Appeal from the Order of the Superior Court entered August 31, 1987, at No. 1555 Pittsburgh 1986, affirming the Order of the Court of Common Pleas of Mercer County entered October 27, 1986, at No. 581 Criminal 1981, Criminal Division. 371 Pa. Super. 643, 534 A.2d 130 (1987).
Lorinda L. Hinch, Supervisory Asst. Dist. Atty., Mercer, for appellant.
Paul R. Gettleman, Zelienople, for appellee.
Nix, C.j., and Larsen, Flaherty, McDermott, Zappala, Papadakos and Stout, JJ. Zappala, J., files a concurring opinion. Nix, C.j., concurs in the result.
Appellee was convicted by a jury on charges of burglary,*fn1 receiving stolen property,*fn2 and criminal conspiracy,*fn3 in the Court of Common Pleas of Mercer County on April 21, 1982. He filed post-trial motions in which he alleged, inter alia, that he had been denied the effective assistance of counsel. On December 22, 1982, the court granted his motion for arrest of judgment on the conviction for receiving stolen property but denied his remaining claims. He was subsequently
sentenced to a term of eleven (11) to twenty-three (23) months confinement on the burglary conviction. He also received a suspended sentence on the conviction for criminal conspiracy.
Appellee then appealed to the Superior Court raising the issue of ineffective assistance of his trial counsel. That court, in a per curiam order, affirmed the trial court's judgment of sentence. Commonwealth v. Hentosh, 341 Pa. Super. 615, 491 A.2d 918 (1985). Appellee then petitioned this court for allocatur. That petition was granted, and by per curiam order we reversed the order of the Superior Court and remanded the record to the trial court for a hearing on the ineffectiveness claim. Commonwealth v. Hentosh, 509 Pa. 158, 501 A.2d 247 (1985). Following the hearing on remand the trial court found merit in appellee's ineffectiveness claim and granted him a new trial. On appeal the Superior Court affirmed the decision of the trial court. Commonwealth v. Hentosh, 371 Pa. Super. 643, 534 A.2d 130 (1987). The Commonwealth then petitioned for allowance of appeal. We granted this petition to examine whether appellee successfully demonstrated that the testimony of the missing witnesses on which he predicated his ineffectiveness claim would have been helpful to his cause.
The underlying facts of this case are these. Appellee operated a business in Greenville in which he dealt in buying and selling gold and silver, among other things. On occasion Mr. Louis G. Milliron of Greenville, Mercer County, an employee of National Gas Company, made service calls to the business. During the service calls he saw a sign in appellee's window stating that appellee was buying silver and gold. He engaged in conversations with appellee approximately four times prior to December 18, 1980, during which he told appellee of his coin collection. Mr. Milliron also told appellee that he had some silver he might sell. During the night of December 18, 1980, Mr. Milliron's home was burglarized. His coin collection and other items were stolen. The following day Mr. Milliron went to appellee's place of business to tell him that he was offering a reward
for information on his missing collection. There he observed Frank Shannon and Clyde Devore talking with appellee in the process of selling him a coin or coins. At the time Mr. Milliron was not close enough to the exchange to observe the coins in the transaction. However, he did observe on Shannon's wrist his watch which had been stolen in the burglary the night before. Mr. Milliron went across the street to the Greenville Police Department to inform them of his observations and then returned to the store. He announced that Shannon was wearing his watch. Shannon and Devore hastily took a check from appellee and left the store to be followed by Milliron who was soon joined by two policemen. The policemen took the two into custody after a brief pursuit. Shannon and Devore subsequently pled guilty to the Milliron burglary among others. Most of the items stolen from Milliron were recovered from Shannon and Devore. However, an 1881 Liberty ten-dollar gold piece was not recovered.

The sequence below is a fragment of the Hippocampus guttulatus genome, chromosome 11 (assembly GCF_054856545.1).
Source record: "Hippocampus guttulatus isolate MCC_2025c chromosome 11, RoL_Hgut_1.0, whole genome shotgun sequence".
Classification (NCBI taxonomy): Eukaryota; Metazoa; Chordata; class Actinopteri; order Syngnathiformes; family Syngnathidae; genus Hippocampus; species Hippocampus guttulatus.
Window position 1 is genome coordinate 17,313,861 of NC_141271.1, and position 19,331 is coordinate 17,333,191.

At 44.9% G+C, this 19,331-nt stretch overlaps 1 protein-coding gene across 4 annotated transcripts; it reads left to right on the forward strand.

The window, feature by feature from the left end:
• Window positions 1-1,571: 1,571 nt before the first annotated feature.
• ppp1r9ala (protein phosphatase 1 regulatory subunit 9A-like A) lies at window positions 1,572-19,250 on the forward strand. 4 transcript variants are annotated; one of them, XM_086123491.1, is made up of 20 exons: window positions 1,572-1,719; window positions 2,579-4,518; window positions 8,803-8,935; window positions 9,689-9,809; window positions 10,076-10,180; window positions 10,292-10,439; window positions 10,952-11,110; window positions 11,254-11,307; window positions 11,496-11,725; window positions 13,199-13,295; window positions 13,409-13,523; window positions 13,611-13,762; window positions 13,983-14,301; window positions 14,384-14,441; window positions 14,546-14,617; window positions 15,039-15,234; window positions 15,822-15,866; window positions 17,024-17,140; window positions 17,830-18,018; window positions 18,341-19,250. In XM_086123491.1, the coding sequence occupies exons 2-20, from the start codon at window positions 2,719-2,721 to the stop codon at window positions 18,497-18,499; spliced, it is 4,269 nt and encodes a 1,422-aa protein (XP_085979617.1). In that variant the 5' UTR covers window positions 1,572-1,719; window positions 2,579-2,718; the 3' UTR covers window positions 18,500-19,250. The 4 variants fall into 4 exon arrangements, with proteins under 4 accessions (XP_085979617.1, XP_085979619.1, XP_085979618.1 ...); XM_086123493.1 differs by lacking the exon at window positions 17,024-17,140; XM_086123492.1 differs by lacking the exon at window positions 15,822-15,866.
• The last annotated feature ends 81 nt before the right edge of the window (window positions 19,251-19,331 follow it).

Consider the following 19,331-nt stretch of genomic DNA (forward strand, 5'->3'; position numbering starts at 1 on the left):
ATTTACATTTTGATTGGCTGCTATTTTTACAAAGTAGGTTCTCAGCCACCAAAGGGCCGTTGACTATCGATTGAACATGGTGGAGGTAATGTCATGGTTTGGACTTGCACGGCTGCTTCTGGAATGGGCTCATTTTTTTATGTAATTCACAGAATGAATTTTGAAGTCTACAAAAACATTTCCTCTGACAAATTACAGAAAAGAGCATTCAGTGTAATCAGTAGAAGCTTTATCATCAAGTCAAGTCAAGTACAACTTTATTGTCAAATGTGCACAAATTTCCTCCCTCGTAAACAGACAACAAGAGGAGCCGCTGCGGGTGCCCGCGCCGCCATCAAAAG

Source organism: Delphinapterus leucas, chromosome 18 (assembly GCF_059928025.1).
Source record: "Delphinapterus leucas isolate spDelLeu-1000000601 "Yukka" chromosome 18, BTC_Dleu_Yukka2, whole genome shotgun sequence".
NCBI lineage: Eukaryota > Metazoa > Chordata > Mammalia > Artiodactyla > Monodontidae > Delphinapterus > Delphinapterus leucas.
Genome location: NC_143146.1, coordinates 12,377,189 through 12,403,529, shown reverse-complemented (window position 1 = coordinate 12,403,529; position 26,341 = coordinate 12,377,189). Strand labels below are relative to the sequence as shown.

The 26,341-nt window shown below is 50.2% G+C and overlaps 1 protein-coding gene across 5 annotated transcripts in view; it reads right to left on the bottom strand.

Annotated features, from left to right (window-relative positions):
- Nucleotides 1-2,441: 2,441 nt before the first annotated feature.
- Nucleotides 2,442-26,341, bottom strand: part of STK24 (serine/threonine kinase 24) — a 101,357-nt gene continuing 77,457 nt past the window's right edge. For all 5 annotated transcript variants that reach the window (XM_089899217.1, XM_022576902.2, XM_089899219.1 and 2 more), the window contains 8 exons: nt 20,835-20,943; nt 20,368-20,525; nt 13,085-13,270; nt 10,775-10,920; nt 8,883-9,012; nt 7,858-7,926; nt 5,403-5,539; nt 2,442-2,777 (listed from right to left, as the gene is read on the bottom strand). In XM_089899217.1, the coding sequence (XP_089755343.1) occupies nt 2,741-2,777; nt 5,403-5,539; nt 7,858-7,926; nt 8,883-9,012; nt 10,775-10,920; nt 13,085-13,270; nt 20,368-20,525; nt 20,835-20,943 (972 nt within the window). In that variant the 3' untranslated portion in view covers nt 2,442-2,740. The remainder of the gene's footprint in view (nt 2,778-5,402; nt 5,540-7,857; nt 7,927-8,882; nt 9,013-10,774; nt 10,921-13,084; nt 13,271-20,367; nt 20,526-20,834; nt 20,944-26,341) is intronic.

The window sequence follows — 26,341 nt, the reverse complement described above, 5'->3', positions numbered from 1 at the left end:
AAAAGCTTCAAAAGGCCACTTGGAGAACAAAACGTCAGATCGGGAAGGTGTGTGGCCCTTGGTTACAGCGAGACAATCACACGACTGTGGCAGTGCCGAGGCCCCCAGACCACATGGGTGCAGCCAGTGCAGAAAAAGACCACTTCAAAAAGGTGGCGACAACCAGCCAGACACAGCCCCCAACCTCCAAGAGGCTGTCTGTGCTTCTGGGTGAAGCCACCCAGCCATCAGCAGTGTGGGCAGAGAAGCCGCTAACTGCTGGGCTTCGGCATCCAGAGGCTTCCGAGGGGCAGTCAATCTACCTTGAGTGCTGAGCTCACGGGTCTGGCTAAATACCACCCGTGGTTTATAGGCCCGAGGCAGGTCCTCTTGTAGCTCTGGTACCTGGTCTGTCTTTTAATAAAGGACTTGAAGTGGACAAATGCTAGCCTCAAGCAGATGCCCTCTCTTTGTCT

Shannon testified that on December 12, 1980, while in appellee's store with Devore, appellee gave him Milliron's name and told him the general area where he lived. He proposed that Shannon and Devore burglarized Milliron's home for the specific purpose of stealing the coin collection, and that he would share in its value with them. Shannon stated that he and Devore had consummated several prior deals with appellee. As an example he testified that appellee had directed them to his store in Warren, Ohio, for the purpose of fencing stolen guns, and that following appellee's directions they went there and sold them for $500.
On the night in question it was the burglars' intent to steal the coin collection which appellee had told them was in Milliron's home. Shannon testified that appellee in his post-burglary dealings with them did not want to be informed of the relationship between the items they sold him and specific burglaries. He did, however, want Shannon to let him know which articles were "hot" in order that he could melt them down quickly. Although appellee had instructed them to wait until things "cooled down" after the
Milliron burglary, Shannon testified that when they were observed by Milliron the next day they were in the process of selling a ten-dollar gold piece to appellee which ...